Here are some references for people actually going through and explicitly constructing Turing machines that have the needed property relative to ZFC. Adam Yedidia and Scott Aaronson explicitly constructed a Turing machine that halts iff $\lnot \mathrm{Con}(ZFC + SRP)$ (which implies Con(ZFC), SRP being the existence of a large cardinal with the stationary Ramsey property) using some of Harvey Friedman's work. Building on this, Stefan O'Rear explicitly constructed a Turing machine (with 5349 states) that halts iff $\lnot \mathrm{Con}(\mathrm{ZFC})$. Of course, it would be possible, given some programming effort, to produce a "compiler" from Turing machines to finitely-presented groups and thereby obtain $P_{M_{\mathrm{ZFC}}}$, but as far as I know nobody's done this yet.

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  • $\begingroup$ In your part on logical decidability, do you mean there is a (finite??) presentation $M$ such that, assuming that ZFC is consistent, then both (ZFC and $M$ is a presentation of the trivial group) and (ZFC and $M$ is a presentation of a nontrivial group) are consistent? $\endgroup$ – YCor Jul 28 '19 at 6:58
  • $\begingroup$ @YCor Yes, exactly, and I've changed the answer to clarify that I always mean a finite presentation. It is even possible to produce such a presentation explicitly, by writing a kind of compiler from Turing machines to finite presentations. $\endgroup$ – Robert Furber Jul 28 '19 at 13:08
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Let me try and summarize my understanding of the comments above. There is a Turing machine that given a presentation of a group will list all the presentations of the group. Thus, if a problem is decidable or positively-decidable (for instance the word-problem) for one presentation it is decidable or positively-decidable for all presentations.

This implies that if you have a presentation that is undecidable whether it is trivial, it must be of a non-trivial group. This means we cannot have an explicit example of such presentation.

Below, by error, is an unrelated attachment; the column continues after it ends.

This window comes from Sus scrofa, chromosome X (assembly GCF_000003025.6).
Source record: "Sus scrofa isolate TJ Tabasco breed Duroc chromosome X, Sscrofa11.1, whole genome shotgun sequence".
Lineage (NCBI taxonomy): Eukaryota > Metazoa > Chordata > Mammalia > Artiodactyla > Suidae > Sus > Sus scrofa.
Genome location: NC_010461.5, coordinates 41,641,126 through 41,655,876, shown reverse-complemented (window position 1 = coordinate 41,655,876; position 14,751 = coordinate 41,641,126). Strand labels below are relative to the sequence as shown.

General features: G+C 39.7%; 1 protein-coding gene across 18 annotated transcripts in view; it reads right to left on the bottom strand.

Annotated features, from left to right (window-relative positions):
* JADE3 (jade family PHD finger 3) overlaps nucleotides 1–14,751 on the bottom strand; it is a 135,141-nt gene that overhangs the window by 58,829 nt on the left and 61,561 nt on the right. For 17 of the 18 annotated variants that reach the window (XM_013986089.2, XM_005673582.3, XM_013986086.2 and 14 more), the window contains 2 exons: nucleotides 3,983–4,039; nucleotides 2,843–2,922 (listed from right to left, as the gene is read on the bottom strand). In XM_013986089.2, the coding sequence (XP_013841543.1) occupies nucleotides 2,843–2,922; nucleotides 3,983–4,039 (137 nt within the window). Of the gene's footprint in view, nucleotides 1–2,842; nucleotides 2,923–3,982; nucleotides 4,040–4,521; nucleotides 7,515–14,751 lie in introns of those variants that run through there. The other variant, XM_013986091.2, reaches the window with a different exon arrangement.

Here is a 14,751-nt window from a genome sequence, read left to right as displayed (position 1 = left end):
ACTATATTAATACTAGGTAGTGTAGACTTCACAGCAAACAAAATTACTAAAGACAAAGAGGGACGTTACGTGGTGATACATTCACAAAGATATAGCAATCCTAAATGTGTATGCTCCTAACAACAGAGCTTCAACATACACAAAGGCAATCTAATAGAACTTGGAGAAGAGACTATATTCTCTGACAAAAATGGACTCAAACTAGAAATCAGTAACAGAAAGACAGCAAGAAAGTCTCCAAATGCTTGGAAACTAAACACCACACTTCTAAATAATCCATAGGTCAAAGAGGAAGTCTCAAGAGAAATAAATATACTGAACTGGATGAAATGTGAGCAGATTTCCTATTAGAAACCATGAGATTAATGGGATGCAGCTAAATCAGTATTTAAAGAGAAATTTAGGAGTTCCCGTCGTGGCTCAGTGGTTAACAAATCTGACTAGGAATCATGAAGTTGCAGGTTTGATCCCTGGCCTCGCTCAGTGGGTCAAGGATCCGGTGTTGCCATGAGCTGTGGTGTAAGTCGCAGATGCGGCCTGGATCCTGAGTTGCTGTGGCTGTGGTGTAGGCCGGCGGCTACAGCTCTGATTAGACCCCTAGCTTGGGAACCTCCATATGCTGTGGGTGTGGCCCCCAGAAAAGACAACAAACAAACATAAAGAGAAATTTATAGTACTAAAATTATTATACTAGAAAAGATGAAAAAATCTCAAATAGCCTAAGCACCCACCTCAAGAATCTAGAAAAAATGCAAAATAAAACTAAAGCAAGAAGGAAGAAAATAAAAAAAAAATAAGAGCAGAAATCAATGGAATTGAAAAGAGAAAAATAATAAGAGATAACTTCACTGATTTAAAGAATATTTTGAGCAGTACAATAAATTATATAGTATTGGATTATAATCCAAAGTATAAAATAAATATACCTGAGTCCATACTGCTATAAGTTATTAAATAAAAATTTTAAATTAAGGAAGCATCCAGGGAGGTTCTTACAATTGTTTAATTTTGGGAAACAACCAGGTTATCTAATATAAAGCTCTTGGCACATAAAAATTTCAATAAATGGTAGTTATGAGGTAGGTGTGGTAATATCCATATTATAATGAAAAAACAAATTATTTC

Am I right?

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  • $\begingroup$ The problem is that "presentation that is undecidable whether it is trivial" does not make much sense. I presume that by a "trivial presentation" you mean a presentation of the trivial group? But for any given presentation there is an algorithm that decides whether it defines the trivial group, so the property is decidable.Consider Algorithm 1 that outputs "yes" and Algorithm 2 that outputs "no". One of those two algorithms correctly decides whether the group is trivial. So there exists an algorithm that decides whether the group is trivial, and hence the property is decidable. $\endgroup$ – Derek Holt Feb 15 '19 at 10:55
  • $\begingroup$ @DerekHolt you missed my comment above I would like to machine to produce also a proof. $\endgroup$ – Yiftach Barnea Feb 15 '19 at 11:30
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    $\begingroup$ But I still don't know what you mean by "a presentation that is undecidable whether it is trivial". $\endgroup$ – Derek Holt Feb 15 '19 at 12:00
  • $\begingroup$ @DerekHolt it might be a confusion with the set-theoretic decidability. Fix a presentation $P=<S|R>$. Could it be that there are two models $M_1,M_2$ of ZFC, such that $P$ defines the trivial group in $M_1$ and not in $M_2$? It sounds unlikely but... $\endgroup$ – YCor Mar 17 '19 at 11:31